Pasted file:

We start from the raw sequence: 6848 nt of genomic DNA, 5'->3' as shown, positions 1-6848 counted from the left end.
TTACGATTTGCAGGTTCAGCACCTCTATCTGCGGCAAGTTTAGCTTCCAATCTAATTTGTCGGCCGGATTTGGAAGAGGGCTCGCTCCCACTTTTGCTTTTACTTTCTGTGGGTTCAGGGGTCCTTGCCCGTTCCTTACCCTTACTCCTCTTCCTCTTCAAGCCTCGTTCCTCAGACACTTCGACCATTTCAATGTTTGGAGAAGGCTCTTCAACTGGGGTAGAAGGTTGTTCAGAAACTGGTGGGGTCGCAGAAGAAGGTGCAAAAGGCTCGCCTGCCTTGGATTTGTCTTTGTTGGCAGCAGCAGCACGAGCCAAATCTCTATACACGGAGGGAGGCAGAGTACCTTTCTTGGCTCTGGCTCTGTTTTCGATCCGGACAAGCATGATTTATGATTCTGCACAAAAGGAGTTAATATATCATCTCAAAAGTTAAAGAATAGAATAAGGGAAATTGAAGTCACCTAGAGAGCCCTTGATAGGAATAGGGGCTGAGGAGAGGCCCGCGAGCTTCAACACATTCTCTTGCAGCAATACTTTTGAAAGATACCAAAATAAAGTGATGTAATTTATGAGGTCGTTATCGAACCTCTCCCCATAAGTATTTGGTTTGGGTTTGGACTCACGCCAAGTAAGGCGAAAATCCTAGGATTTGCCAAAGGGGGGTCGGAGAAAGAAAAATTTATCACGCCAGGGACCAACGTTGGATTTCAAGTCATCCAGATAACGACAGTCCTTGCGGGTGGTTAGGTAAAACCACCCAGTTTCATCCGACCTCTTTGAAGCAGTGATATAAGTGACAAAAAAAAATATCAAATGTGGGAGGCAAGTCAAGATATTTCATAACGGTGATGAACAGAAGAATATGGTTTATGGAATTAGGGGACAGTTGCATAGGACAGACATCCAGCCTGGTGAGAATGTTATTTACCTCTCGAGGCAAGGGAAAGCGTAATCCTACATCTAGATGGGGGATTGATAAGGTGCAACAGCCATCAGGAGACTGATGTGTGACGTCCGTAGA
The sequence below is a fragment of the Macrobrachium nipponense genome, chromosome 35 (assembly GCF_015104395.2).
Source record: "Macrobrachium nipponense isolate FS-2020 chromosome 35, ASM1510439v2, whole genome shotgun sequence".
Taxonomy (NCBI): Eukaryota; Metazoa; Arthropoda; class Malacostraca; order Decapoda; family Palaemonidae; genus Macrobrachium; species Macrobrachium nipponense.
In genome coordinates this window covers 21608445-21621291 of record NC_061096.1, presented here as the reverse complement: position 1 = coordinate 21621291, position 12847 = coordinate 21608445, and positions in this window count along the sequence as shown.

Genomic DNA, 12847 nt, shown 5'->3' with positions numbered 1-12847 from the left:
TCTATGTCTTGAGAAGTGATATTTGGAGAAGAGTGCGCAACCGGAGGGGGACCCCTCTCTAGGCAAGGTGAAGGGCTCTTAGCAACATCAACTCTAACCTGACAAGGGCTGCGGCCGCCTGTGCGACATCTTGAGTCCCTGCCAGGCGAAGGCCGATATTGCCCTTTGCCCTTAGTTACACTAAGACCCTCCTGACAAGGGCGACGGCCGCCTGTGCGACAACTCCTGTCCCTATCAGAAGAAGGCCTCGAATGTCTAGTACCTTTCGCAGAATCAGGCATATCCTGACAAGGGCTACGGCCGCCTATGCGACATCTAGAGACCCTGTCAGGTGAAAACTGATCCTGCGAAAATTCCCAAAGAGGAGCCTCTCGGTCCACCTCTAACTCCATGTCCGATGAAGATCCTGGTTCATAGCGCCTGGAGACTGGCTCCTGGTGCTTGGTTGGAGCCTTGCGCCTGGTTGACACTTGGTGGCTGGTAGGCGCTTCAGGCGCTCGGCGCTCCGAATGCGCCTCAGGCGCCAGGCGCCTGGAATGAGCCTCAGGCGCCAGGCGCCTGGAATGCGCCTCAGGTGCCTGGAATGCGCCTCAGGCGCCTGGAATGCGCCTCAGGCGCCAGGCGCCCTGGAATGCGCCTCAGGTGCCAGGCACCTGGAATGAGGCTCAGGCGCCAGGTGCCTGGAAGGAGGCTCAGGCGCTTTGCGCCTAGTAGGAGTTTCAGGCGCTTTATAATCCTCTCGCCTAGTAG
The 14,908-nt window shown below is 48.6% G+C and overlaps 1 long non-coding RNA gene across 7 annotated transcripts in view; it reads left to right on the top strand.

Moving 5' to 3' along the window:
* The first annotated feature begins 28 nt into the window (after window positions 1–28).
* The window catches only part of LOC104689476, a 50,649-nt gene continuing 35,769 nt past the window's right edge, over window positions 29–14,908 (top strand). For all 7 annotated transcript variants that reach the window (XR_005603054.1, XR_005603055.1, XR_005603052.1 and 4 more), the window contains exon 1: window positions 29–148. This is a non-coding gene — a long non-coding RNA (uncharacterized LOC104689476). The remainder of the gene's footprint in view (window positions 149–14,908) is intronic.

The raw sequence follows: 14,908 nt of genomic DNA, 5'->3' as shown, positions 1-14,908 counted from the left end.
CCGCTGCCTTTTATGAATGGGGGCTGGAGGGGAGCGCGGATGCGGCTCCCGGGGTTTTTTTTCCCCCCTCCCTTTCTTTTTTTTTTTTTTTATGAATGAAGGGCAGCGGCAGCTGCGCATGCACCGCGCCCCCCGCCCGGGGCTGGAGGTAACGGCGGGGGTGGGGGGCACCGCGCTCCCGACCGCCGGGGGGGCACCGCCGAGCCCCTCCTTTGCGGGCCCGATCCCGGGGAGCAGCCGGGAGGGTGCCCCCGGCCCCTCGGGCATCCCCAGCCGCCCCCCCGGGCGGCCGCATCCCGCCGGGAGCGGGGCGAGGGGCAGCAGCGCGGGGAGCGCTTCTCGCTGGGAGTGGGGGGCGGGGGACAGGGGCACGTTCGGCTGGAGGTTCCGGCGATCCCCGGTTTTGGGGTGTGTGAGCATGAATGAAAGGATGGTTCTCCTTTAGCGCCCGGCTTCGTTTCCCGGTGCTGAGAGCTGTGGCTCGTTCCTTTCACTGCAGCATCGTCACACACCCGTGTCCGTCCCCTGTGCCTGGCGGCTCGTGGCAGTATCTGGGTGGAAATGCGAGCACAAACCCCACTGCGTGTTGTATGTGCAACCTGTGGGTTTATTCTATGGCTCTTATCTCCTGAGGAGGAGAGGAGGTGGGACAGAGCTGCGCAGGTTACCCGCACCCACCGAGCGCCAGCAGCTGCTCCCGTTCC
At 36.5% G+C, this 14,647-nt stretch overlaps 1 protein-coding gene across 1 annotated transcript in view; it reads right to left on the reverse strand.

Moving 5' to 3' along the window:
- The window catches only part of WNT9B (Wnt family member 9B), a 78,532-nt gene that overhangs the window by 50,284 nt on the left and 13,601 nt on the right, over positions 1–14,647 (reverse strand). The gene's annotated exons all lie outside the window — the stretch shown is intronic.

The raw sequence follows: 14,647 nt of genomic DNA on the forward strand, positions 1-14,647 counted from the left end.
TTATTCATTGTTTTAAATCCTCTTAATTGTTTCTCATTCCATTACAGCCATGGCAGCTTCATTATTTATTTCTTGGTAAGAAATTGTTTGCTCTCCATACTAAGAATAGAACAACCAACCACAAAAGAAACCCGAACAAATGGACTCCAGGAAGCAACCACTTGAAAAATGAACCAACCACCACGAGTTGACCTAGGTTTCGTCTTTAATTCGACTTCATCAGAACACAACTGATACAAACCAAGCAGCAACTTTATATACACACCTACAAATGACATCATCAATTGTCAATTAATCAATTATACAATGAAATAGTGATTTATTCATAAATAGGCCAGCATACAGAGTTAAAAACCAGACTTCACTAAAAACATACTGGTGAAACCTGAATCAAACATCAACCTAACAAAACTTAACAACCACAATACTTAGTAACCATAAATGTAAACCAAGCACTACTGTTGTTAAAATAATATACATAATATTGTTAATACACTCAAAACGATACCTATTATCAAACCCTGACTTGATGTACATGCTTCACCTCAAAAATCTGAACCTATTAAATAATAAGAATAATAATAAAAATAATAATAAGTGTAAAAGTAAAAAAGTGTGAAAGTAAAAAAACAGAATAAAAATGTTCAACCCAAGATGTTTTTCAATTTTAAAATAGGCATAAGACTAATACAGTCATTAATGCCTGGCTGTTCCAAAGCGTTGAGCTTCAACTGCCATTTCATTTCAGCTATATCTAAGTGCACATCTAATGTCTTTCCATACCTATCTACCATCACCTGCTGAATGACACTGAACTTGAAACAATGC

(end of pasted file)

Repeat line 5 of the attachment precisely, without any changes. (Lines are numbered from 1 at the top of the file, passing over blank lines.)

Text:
Taxonomy (NCBI): Eukaryota; Metazoa; Arthropoda; class Malacostraca; order Decapoda; family Palaemonidae; genus Macrobrachium; species Macrobrachium nipponense.